Allen Tate, 37
Managing Partner, Mid County Chrysler-Dodge-Jeep-Ram
Achievement: In a smaller market, his store sold more new vehicles in 2015 than half of the Chrysler-Dodge-Jeep-Ram dealerships in the Houston area
When Allen Tate returned home to Beaumont, Texas, to take a semester off from college, local dealership owner Randy Bowman asked Tate to work for him. Tate declined. When Bowman asked why, Tate replied, "I have integrity."
Bowman explained that Tate could sell cars "the right way" and succeed in the business. Tate agreed to give auto retailing a try, and soon learned to love it.
"Hard work and persistence in this business are more important than education, and most of the time, more important than talent," Tate said.
By 2013, Tate had been working in dealerships for more than 10 years and had been with Quattro Auto Group for two. The group was planning to buy Mid County Chrysler-Dodge-Jeep-Ram in Port Arthur, about 20 miles southeast of Tate's hometown, and asked him to take pictures of the site.
Tate told the Quattro executives, "I'll do whatever you ask me to do, but have you ever been to Port Arthur? You don't want a dealership in Port Arthur."
He remembered the city as a swampy marshland, but during the visit he was surprised by its significant development over the years.
Quattro Auto Group decided to buy the store in August of 2013, and named Tate as the managing partner. Tate said he worked to instill a culture of persistence, honesty and integrity, and it paid off.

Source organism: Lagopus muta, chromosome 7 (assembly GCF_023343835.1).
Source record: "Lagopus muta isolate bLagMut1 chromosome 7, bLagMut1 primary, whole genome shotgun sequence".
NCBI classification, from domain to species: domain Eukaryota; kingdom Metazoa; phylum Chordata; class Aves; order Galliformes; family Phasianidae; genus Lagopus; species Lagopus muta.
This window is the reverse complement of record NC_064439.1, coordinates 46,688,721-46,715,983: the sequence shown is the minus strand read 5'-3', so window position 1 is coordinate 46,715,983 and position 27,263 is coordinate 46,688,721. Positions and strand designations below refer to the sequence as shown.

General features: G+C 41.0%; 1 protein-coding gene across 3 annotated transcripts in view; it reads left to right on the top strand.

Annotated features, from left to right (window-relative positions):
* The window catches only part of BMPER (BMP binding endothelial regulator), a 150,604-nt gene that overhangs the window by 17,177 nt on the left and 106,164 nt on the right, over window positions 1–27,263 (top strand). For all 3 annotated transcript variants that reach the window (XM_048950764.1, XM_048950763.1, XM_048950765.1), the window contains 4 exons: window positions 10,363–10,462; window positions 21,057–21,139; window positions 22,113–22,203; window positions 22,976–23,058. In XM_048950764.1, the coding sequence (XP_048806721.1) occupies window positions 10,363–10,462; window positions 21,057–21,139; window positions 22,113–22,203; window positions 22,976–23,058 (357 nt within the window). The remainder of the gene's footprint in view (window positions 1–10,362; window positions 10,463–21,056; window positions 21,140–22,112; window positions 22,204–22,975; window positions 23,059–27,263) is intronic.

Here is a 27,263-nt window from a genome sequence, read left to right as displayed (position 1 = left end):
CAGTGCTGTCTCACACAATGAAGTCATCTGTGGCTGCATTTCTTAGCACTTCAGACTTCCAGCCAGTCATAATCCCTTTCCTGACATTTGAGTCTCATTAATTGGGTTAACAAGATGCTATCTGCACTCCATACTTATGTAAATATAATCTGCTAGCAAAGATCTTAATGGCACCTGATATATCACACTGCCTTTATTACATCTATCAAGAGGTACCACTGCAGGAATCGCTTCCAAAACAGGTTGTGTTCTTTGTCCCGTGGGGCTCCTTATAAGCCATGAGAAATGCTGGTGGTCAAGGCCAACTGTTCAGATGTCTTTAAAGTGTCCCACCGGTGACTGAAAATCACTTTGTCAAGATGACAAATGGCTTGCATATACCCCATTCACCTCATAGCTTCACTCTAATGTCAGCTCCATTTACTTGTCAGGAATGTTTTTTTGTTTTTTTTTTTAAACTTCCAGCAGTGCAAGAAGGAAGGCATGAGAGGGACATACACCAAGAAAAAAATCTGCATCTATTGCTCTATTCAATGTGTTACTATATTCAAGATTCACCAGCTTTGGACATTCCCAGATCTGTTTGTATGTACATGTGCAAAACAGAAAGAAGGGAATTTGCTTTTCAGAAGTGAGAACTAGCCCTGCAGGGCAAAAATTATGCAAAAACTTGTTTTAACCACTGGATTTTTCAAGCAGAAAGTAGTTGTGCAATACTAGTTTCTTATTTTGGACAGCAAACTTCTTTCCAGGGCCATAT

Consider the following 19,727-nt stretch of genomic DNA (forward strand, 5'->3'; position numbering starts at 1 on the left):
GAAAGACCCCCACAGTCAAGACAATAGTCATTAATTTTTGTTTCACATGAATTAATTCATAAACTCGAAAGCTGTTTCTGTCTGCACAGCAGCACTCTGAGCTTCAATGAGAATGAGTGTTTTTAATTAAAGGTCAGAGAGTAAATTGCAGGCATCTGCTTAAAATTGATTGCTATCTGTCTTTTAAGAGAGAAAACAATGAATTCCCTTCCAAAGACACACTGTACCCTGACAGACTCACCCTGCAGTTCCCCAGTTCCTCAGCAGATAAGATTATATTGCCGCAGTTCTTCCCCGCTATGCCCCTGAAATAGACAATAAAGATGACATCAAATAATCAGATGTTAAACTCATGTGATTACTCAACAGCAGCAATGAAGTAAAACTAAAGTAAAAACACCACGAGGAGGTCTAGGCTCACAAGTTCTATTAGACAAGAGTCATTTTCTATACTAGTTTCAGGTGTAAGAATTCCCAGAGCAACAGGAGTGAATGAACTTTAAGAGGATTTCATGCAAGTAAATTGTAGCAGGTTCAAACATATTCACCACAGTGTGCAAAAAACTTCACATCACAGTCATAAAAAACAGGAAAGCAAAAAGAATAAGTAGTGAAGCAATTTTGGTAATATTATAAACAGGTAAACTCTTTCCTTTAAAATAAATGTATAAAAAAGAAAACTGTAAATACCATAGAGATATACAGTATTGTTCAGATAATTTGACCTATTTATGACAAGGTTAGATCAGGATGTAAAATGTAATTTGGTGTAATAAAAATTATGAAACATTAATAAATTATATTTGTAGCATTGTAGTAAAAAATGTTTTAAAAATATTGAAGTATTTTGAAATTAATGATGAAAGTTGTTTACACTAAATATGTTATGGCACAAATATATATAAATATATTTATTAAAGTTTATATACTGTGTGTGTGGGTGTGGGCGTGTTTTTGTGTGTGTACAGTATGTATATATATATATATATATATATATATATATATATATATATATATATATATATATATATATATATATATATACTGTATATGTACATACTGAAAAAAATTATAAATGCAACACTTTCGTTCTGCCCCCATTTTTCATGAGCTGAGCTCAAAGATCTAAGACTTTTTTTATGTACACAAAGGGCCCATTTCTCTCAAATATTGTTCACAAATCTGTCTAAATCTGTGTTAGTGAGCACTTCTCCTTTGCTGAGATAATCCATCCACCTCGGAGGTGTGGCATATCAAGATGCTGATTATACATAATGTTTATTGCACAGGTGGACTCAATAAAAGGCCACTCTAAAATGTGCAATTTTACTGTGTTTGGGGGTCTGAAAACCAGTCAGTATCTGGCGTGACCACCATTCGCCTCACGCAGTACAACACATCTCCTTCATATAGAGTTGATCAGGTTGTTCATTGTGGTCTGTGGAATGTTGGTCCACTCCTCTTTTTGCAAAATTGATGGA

In 2015, it sold more new vehicles than half of the Chrysler-Dodge-Jeep-Ram stores in the Houston area, Tate said, despite its location an hour and a half from Houston.
The month before Quattro Auto Group bought Mid County, the store retailed 77 new and used vehicles. Tate's team took the dealership to an average of 182 vehicles a month in 2015.
Tate said that only 385,000 people live within 40 miles of Mid County, yet the store sold 1,337 new vehicles in 2015. The next highest-volume dealership within 60 miles sold about 900 new vehicles, he said.
Tate, being a Texan, compared success in running a store to coaching a football team.
"Everyone's income, winning or losing, is affected by everyone else who works here," Tate said. "We have to expect professionalism at all times, and the stronger teammates have to pick the other ones up to help them reach higher levels so we can all win."